Gary spent a lot of time with us this week, helping with decisions, working out the details of our custom closet packages, and helping with the final decision of the exterior accent color and which gables would be painted the deep brick color that we finally chose.  When we return, we will see how it all comes together. 

We chose the deep brick on the left rather than the clay color on the right for the accent

Gary says we are doing great, that we are making quick choices and the build is going well and is on schedule.  Still, it is hard to not get impatient as we wait for each process to complete.  Cupboards are in the works, but the templates for the granite can’t be made until the cupboards are actually installed.  It is all so integrated, with each step forward required many steps completed prior to that next step.  We are amazed and impressed at Gary’s ability to keep everything moving forward and on track.  Lots of stories about private building contractors aren’t nearly so positive.

We are on schedule for a November 1 estimated completion date.  Let’s hope that everything keeps moving forward as well as it has so far.

May 15 2017 Manifesting a Dream

Current Location:  Grants Pass, Oregon. Mostly cloudy, damp, and 57 degrees F

A drive on the back roads along the Oregon Coast can yield some great views

Back a few decades, when I was a bit of a New Age thinker, I believed the mantra, “You Create Your Own Reality”.  I still believe it, but in a bit of a different way than I did then.  Still, there is nothing quite like watching an ephemeral dream materialize into something physical. 

Staking out the house location on March 22

We are watching 5 years of dreaming and planning become real.  It is an incredible process.  Some weeks crawl by, and others fly past us with barely time to catch our breath.  Last I wrote, we watched the little red cottage disappear into a pile of sticks, and now block by block, board by board, we are watching our new home grow from the ground up. 

Footings poured and foundation set by April 22

Fill added for the garage floor base

We are here every other week, for 7 or 8 days, returning to Klamath Falls for my 5 day alternate work weeks.  We are here enough of the time to see progress as the weeks pass.  Life has been dominated by Grants Pass house thoughts, meetings with the builder, with the foreman, with the flooring people.

I have worked at gathering all our nursery storage into small groups of plants so that we can keep them watered while we are away.  Many of the plants have been with me since I lived in Idaho before 2002, many others are from Mo’s property at Rocky Point.  We brought what we could manage, hoping to keep our little nursery alive until time to plant at the new house next fall or spring.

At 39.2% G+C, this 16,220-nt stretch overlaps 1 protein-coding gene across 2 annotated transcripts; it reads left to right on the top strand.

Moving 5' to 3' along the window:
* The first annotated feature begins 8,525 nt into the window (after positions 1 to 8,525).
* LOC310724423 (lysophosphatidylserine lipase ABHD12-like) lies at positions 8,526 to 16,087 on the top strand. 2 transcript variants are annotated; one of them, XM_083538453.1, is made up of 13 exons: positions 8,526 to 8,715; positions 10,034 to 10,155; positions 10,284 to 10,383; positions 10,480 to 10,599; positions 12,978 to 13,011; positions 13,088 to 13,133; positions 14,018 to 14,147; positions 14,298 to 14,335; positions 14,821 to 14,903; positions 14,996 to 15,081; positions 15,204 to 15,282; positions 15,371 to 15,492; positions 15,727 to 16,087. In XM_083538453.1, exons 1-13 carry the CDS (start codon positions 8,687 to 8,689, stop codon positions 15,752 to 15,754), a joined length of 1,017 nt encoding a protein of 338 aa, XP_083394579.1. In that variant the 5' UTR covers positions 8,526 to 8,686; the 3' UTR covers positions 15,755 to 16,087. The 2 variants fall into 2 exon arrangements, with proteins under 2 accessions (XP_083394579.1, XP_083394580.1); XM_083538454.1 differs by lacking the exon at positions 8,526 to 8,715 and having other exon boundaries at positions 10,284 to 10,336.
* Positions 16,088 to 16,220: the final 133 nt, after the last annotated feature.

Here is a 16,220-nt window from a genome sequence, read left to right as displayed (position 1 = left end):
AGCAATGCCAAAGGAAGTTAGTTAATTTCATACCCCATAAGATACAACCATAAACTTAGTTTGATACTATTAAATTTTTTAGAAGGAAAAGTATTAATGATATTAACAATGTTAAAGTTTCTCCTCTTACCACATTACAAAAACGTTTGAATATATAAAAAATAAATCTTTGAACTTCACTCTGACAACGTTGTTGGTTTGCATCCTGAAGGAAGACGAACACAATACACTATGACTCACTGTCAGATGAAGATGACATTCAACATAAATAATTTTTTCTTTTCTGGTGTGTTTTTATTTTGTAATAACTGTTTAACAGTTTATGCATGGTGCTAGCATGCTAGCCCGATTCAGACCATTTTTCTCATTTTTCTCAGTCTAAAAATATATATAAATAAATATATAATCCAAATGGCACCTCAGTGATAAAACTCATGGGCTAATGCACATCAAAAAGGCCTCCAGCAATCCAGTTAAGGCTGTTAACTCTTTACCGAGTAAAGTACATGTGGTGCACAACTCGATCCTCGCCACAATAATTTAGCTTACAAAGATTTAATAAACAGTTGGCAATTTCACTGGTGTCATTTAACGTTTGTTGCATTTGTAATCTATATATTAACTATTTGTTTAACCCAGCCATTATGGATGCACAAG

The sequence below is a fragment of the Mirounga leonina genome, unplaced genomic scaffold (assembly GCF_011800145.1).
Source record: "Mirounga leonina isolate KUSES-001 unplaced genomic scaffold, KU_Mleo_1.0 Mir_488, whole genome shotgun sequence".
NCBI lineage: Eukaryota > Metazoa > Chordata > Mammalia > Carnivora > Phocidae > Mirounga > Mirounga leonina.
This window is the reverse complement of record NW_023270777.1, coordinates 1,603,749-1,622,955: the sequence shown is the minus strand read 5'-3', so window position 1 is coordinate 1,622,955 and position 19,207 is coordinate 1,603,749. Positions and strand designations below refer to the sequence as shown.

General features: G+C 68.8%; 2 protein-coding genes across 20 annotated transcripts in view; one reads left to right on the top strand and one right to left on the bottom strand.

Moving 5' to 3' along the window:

We made the final choice on our interior paint, after a trip to Benjamin Moore in Medford (no Ben Moore store in Grants Pass).  I succumbed to the gray trend, deciding on a warm gray color called Revere Pewter, guaranteed to reflect nicely on the interior walls without turning blue or green or pink, to feel warm rather than cool, and to set off the White Dove woodwork.  I bought a small jar of test paint for a piece of drywall and now we haul that around, along with a few of our antique tiles, while spending a considerable amount of time with the salesperson at the local Lippert’s Flooring store.  Hardwood has been selected.  I love the style and color, but have to say that even more exciting to me is the silky feel of the slightly distressed solid oak wide plank flooring.  I stand on the sample barefoot and imagine walking into the kitchen in the early morning sunshine on the velvety solid floor.

Mo and I spent some time this week cleaning her stash of Batchelder tile, deciding on the design for the tile area in the foyer.  The tiles are from the 30’s, the height of the Craftsman era in Pasadena where they were fired, and we are excited to have places in the new home where we can use them.

All the little details that we have attended to are minor compared to watching the really big stuff happen.  In mid-April, the major excavation began, and when we returned for our Grants Pass week on April 24, footings were poured, foundation blocks were set, and the footprint of the house was at last visible. By the end of the week, we could see just how high the floor would be above the ground on the western side of the house where the land drops in what seemed like a gentle slope until it was actually surveyed.  The elevation of the living room will put our view above the neighbors house to the west, and give us enough height to see over the trees to the north to the mountains in the distance.

During that week as well, the septic system was hooked up and the RV dump station became operable.  Very handy!

On the right, an image of the layout for the antique tiles on the foyer floor

By the time we returned on May 7 all the ditches for the utilities were filled in and the ground had been somewhat smoothed out and most of the dirt piles leveled.

We are going for a softer coastal palette in the new house, influenced a bit by Joanna Gaines I would imagine

On last Monday morning, as we were having our morning coffee around 6:30 AM, a row of pickups started lining up along the road next to the property.

We wondered who those guys were having coffee and shooting the breeze so early in the morning. Turns out it was the framing crew, getting ready to set the huge floor joists and begin getting the house ready for framing.